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Vritra Networks is the name of my future IT Consultancy firm. It doesn’t exist currently but some day it might.

I’ve always felt that coming up with a name that gelled with me was the first step towards setting up my own firm, but for a long time I couldn’t come up with anything. Then one day sometime in April or May 2020 this name popped into my head and luckily the domain names etc. were available so I started using it everywhere.

What about the name?

The name “Vritra Networks” is a twist on the name of the network monitoring company ThousandEyes. Non-Indians may not be aware of it but the name Thousand Eyes is a reference to Indra, the King of Gods. I am not sure if the founders of ThousandEyes had this in mind, but considering they are Indians I’d say it’s a safe bet to think so. It’s a cool name in that it has a mythological reference and also technically relevant in terms of what their product does.

Who is Indra?

Indra is the King of Gods in Hindu mythology.

Legend has it that Indra, a bit of a ladies man as most “King of Gods” tend to be (example: Zeus), took fancy to the beautiful Ahalya who was the wife of Sage Gautam. However, she didn’t give in to his advances, and so as most “King of Gods” are won’t to do (example: Zeus!) he shape-shifted to take the form of Sage Gautam and when the real Sage Gautam was out of the house Indra appeared in his form and made love to Ahalya. During the course of their love-making Ahalya realised something was not right but didn’t do much about it (not sure what she could have done anyways as this was just a hunch).

Meanwhile, the real Sage Gautam returned home unexpectedly to find his wife in bed with an imposter. Indra was caught red-handed, and the angry Sage then cursed Indra to have a 1000 vaginas all over his body as a punishment for his obsession with women. An ashamed Indra then went into hiding and this put matters in heaven into a turmoil as the King was no longer present. All the Gods thus went to Lord Brahma (the creator) and asked him to intervene. Brahma appealed to Sage Gautam, and while the latter could not reverse the curse (it’s an odd thing, a curse once made cannot be reversed only modified) he modified it such that the 1000 vaginas became 1000 eyes (coz they look similar, get it?). This is why Indra is also known as the God with Thousand Eyes.

As an aside, Sage Gautam also cursed his wife Ahalya and turned her into a stone. Her curse was finally lifted by Lord Rama, but that’s another story…

Who is Vritra?

Vritra was Indra’s arch-nemesis.

One of the cool stories about Indra that I read as a kid and stuck with me was the story of how he got his weapon - the mighty “Vajrayudha” (“Vajra” means diamond, “Ayduha” means weapon; so the weapon is supposed to be as indestructable as a diamond).

In Hindu mythology we have the Devas and Asuras. If the Devas can be considered as Gods, the Asuras can be considered as Demons. But Asuras are not Demons in a negative sense. I tend to think of Devas and Asuras as opposites in the sense you might think of Males and Females or Yin and Yang as opposites - one is not any more superior or righteous than the other. Indra was the King of the Devas.

For reasons I don’t remember another Sage created the Asura called Vritra to destroy Indra. He was a serpent born out of a sacrificial fire and had a boon which made him invincible to any known weapon. Indra, the King of Gods, was actually the God of thunder, lightning, rain etc. and so Vritra attacked him by drinking up all the water and swallowing the Gods. (One thing to remember with Hinduism is that there’s a lot of symoblism - thus the fight between Indra and Vritra is really a symobolism for a period of drought). Indra managed to get himself vomitted out and fled to Lord Vishnu asking for help. Lord Vishnu said that only a weapon made out of the bones of Sage Daddichi could destroy Vritra (how cool is that!). So Indra went to Sage Daddichi who readily agreed to sacrifice himself for the good of the world. He went into meditation and released his body, thus enabling Indra to fashion the Vajrayudha out of his bones. Using this he was able to destroy Vritra and release the world from drought.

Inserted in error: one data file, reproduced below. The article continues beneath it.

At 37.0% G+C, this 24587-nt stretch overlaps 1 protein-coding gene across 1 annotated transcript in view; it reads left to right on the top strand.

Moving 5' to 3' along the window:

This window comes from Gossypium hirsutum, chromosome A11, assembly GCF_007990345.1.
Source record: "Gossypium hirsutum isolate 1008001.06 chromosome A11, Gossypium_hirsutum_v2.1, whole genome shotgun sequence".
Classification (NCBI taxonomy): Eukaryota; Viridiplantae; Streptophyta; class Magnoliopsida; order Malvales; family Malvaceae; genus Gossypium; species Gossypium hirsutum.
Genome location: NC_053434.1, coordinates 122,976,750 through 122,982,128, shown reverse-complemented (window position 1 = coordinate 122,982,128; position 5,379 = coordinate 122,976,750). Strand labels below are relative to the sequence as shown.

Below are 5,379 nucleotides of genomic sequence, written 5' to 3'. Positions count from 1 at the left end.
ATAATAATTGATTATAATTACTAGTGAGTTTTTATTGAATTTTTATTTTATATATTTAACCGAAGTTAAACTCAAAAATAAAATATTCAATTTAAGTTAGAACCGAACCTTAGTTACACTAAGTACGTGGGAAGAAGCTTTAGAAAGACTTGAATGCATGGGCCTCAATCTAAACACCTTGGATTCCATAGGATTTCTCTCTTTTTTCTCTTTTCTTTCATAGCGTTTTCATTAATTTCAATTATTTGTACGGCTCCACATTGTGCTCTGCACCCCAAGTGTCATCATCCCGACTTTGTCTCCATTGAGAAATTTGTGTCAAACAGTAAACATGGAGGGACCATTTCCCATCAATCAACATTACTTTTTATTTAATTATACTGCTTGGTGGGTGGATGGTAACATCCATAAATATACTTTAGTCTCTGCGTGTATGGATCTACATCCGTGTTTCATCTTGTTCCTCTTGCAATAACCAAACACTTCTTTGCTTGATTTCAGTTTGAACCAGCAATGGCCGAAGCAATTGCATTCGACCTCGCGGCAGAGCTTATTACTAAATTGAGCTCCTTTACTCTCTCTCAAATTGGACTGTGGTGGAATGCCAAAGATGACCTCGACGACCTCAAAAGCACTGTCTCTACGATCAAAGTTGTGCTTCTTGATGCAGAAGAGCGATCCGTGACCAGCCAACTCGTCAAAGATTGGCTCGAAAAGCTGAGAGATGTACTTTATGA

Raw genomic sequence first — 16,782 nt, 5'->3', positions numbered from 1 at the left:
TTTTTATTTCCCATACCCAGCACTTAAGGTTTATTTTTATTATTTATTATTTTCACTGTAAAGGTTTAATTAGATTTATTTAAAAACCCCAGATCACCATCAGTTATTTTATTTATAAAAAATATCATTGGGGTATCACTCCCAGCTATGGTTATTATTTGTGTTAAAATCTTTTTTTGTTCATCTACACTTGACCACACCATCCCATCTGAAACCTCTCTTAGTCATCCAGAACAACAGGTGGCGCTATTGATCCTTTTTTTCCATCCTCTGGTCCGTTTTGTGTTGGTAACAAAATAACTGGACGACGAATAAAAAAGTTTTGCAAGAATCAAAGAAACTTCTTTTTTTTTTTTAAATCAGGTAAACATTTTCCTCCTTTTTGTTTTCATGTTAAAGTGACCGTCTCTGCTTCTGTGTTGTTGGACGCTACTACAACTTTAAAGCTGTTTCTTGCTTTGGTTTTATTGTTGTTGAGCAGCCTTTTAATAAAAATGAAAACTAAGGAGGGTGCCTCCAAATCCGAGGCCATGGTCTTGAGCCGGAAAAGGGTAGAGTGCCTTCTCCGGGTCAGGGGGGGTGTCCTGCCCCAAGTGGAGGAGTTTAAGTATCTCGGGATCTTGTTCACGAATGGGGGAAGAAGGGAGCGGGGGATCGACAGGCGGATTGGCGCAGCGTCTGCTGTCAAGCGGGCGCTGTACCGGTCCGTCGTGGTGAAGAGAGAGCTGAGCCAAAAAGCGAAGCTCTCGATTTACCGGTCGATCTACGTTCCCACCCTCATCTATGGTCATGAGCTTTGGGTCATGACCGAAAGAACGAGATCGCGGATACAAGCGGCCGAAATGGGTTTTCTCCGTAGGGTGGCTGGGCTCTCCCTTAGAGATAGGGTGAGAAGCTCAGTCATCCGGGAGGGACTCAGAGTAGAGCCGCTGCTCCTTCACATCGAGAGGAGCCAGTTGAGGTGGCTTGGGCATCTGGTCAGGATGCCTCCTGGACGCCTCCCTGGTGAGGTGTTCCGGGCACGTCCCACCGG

I find this story fascinating. Even more so I find the Asuras fascinating. All my childhood I was under the impression Asuras were Demons and it was only later when I started reading about mythology and symbolism that I realized this is not the case. In a way Asuras are thus quite misunderstood and this appeals to me. They are not bad, just different; though being different is usually enough to be considered bad. (Interestingly Hindu mythology makes this quite clear. Most Asuras were killed by someone like Lord Vishnu with his discus and that’s actually considered good luck because when you are killed by Lord Vishnu or the like you escape the cycle of rebirth and finally attain heaven; thus while it may appear that Asuras are bad and cause havoc they actually have a good ending).

Vritra Networks

Aand there you have it. ThousandEyes is a reference to Indra, which I inverted to get to Vritra and decided to name my yet to be created company “Vritra Networks”. Some day there’ll be a real company with this name. Meanwhile I hope you enjoyed these stories!

One more thing …

Wait, you may ask. Isn’t the name you have chosen somewhat evil? Vritra is an Asura and Asuras are sort of like Demons, so do you want such evil conotations associated to your company name?

Good question! And that’s actually another association I was aiming for. You see, I have a strong fascination for the BSDs and the logos of the various BSD projects (primarily FreeBSD who still has it) is actually a Demon. They chose this as a play on the word “Daemons” which is what you call long running background services on these OSes. So the name Vritra is also a nod to my love for the BSDs and Unix-y ideas.